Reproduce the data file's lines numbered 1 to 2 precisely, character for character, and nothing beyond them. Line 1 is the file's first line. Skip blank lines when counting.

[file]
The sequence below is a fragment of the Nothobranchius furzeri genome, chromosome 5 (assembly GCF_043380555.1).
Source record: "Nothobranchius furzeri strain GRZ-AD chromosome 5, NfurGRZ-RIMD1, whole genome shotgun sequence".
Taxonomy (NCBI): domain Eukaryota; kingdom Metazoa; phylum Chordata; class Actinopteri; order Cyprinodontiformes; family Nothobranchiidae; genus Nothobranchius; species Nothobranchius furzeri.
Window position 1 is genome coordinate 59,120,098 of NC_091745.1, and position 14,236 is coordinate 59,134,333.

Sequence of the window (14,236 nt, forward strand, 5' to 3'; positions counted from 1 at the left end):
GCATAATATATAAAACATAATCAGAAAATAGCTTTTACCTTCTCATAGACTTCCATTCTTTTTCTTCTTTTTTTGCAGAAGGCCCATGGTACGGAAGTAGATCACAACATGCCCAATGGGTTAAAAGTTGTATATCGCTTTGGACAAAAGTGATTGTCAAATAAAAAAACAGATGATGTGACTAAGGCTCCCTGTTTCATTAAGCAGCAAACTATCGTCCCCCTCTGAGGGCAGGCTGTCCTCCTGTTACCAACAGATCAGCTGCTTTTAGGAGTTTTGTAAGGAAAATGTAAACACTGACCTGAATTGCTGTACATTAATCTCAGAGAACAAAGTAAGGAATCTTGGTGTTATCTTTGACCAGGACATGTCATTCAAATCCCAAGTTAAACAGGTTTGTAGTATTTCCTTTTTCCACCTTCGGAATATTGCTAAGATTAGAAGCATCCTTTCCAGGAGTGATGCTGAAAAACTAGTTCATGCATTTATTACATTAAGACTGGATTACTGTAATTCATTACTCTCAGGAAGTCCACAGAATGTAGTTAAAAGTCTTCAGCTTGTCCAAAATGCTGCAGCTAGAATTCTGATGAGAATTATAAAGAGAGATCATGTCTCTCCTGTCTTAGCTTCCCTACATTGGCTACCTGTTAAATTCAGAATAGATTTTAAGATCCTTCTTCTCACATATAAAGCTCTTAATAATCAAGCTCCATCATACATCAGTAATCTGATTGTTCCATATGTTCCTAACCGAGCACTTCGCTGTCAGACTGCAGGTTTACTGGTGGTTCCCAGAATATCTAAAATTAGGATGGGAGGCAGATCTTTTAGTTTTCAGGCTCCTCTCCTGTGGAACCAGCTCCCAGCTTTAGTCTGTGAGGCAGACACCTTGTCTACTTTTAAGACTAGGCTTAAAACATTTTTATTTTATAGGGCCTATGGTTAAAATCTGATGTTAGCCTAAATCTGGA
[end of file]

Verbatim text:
The sequence below is a fragment of the Nothobranchius furzeri genome, chromosome 5 (assembly GCF_043380555.1).
Source record: "Nothobranchius furzeri strain GRZ-AD chromosome 5, NfurGRZ-RIMD1, whole genome shotgun sequence".